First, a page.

CAM5 Shows Reasonable Aerosol First Indirect Effects on Non-Precipitating Low Liquid Clouds
Zhao, C., Lawrence Livermore National Laboratory
Cloud Life Cycle, Cloud-Aerosol-Precipitation Interactions
Zhao C, SA Klein, S Xie, X Liu, JS Boyle, and Y Zhang. 2012. "Aerosol first indirect effects on non-precipitating low-level liquid cloud properties as simulated by CAM5 at ARM sites." Geophysical Research Letters, 39, L08806, doi:10.1029/2012GL051213.
The Intergovernmental Panel on Climate Change (IPCC) listed the indirect effects of aerosols on climate change as one of the largest uncertainties in current climate models. Evaluating distinct components such as the first indirect effect can help identify where problems occur and where model representations are more robust, and can thus lead to a narrowing of this uncertainty. This study achieves this identification of strengths (first indirect effect) and potential weaknesses (other indirect effects) in Community Atmospheric Model Version 5 (CAM5) by taking advantage of process-level data and comparing these directly to CAM5 model output.
The study examines the aerosol first indirect effects (FIE) for non-precipitating low-level single-layer liquid phase clouds simulated by CAM5 at three DOE Atmospheric Radiation Measurement (ARM) Climate Research Facility sites. CAM5 runs in a forecast mode with the Cloud-Associated Parameterizations Testbed (CAPT). The study quantifies FIE in terms of a relative change in cloud droplet effective radius for a relative change in aerosol amount of fixed liquid water content (LWC). It uses profiles of aerosol and cloud properties simulated from the modal aerosol module (MAM) and two-moment cloud microphysics scheme in CAM5. The study shows that CAM5 simulates statistically significant aerosol first indirect effects with values between 0.05 and 0.25 for examined clouds and locations (e.g., Figure 1). It also shows that simulated FIE is generally larger for using cloud condensation nuclei (CCN) than for using aerosol accumulation mode number concentration (Na), and generally decreases with LWC at ARM coastal sites (Figure 2). Moreover, FIE shows weak sensitivity to examined location and time (Figure 2). All of these findings are consistent with numerous observational studies, particularly those long-term observations at examined locations.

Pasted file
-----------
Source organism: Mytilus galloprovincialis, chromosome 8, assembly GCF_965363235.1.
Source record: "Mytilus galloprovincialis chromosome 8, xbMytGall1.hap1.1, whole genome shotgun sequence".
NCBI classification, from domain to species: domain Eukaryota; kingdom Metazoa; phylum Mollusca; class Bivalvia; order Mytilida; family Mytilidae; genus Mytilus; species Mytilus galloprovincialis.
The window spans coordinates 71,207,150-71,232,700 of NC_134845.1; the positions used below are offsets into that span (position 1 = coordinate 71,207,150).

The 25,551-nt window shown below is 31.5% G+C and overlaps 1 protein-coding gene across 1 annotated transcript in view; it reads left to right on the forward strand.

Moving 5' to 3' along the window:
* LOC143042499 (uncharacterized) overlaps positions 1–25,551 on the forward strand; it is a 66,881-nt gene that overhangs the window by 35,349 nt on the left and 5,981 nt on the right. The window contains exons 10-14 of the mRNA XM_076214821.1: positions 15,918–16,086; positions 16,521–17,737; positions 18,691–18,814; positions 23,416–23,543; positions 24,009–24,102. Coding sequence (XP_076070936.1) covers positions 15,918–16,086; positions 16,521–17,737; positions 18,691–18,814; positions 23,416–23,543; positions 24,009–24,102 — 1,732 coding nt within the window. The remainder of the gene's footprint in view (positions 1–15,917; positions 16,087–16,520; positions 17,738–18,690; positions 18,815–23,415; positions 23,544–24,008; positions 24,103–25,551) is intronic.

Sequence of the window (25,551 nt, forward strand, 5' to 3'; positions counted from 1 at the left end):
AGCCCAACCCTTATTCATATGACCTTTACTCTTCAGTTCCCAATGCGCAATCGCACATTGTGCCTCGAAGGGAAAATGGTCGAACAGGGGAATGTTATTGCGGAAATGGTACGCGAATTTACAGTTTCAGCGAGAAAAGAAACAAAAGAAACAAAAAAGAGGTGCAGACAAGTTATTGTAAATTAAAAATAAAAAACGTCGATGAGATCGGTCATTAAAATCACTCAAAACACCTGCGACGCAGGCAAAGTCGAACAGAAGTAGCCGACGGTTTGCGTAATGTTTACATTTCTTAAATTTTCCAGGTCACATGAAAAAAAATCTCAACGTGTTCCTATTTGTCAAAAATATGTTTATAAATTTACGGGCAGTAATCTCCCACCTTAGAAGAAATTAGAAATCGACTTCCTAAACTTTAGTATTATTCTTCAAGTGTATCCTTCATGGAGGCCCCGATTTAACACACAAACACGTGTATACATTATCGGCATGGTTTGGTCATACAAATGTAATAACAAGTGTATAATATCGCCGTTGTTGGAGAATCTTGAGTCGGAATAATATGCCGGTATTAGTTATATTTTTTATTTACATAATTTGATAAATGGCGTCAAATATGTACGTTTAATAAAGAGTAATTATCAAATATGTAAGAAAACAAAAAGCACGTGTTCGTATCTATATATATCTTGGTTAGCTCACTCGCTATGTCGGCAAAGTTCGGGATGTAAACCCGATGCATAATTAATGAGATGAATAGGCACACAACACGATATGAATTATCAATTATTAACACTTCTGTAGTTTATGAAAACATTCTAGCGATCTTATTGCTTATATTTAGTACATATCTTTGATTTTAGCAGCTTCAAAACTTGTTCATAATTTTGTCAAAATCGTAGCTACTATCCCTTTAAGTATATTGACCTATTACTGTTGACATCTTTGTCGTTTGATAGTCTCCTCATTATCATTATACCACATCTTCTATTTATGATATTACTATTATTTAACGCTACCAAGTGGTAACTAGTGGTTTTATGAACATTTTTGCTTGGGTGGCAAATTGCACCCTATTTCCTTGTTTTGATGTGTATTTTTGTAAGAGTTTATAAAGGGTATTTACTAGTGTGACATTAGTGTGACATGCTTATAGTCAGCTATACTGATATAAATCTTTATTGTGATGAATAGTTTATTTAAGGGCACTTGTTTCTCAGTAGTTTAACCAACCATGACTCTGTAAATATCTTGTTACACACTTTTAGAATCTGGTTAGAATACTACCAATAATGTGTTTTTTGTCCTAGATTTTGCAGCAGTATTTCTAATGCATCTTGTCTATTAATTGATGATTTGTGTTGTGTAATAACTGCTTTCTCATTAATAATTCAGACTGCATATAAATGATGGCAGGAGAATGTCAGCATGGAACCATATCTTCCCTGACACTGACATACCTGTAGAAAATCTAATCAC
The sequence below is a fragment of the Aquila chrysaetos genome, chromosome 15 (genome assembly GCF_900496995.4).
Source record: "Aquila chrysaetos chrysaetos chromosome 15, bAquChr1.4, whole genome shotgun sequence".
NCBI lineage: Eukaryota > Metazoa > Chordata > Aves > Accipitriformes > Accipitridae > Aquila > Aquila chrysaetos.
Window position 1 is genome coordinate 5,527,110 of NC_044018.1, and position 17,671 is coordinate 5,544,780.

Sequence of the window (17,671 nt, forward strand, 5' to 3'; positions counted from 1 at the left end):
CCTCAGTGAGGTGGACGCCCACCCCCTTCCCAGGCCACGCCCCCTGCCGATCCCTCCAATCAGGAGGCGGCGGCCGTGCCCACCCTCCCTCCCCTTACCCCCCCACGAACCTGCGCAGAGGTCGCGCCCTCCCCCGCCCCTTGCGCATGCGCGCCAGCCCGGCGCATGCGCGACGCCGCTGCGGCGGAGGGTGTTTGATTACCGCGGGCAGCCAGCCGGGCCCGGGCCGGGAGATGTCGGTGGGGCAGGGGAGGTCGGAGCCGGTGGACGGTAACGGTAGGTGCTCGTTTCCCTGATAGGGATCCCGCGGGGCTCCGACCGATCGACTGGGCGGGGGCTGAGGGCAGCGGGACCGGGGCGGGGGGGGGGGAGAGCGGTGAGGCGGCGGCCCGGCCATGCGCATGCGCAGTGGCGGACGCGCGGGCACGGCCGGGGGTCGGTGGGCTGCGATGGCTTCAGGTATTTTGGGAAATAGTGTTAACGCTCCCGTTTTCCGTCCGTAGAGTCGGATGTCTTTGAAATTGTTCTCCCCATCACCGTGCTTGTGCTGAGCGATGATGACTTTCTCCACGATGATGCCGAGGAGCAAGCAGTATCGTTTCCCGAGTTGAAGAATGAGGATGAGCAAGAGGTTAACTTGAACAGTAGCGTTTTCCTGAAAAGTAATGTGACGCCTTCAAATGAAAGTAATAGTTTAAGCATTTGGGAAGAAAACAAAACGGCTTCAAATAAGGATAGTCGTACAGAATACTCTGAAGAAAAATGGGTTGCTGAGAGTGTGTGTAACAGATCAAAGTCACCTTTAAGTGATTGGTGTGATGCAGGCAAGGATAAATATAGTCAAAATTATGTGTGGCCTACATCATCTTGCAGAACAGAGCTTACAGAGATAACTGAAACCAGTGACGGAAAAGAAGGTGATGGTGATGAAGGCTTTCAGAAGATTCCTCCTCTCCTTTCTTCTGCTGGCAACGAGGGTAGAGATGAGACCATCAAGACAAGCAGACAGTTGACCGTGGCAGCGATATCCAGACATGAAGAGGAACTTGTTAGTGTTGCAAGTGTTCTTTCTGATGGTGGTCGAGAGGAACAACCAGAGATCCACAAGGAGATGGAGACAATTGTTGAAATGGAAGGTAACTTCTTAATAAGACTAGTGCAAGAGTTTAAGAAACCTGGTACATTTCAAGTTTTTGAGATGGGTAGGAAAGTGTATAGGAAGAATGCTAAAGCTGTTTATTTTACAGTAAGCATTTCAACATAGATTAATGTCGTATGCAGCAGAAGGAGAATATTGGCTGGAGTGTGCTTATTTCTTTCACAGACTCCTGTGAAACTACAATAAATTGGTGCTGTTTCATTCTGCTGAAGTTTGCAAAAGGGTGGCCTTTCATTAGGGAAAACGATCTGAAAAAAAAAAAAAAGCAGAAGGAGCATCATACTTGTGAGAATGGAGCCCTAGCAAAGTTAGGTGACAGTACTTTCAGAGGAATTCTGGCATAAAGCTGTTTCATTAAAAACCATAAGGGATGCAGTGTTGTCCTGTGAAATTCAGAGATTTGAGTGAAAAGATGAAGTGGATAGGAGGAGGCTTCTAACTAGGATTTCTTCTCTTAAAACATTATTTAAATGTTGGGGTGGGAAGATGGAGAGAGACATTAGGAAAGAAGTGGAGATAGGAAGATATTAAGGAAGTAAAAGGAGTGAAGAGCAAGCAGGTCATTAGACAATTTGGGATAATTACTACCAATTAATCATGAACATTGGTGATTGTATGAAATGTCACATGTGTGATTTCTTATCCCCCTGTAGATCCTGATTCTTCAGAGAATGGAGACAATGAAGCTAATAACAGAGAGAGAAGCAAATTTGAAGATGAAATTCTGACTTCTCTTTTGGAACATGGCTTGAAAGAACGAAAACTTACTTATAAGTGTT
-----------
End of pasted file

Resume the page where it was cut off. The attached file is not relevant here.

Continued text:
All the results shown in this study suggest reasonable CAM5 simulations in aerosol first indirect effects for the examined cloud type at selected locations. If this study has general applicability for the FIE in other cloud types and locations, it suggests the overestimation of aerosol indirect effects in CAM5 found by other studies may be a problem from other indirect effects (second or semi) rather than FIE.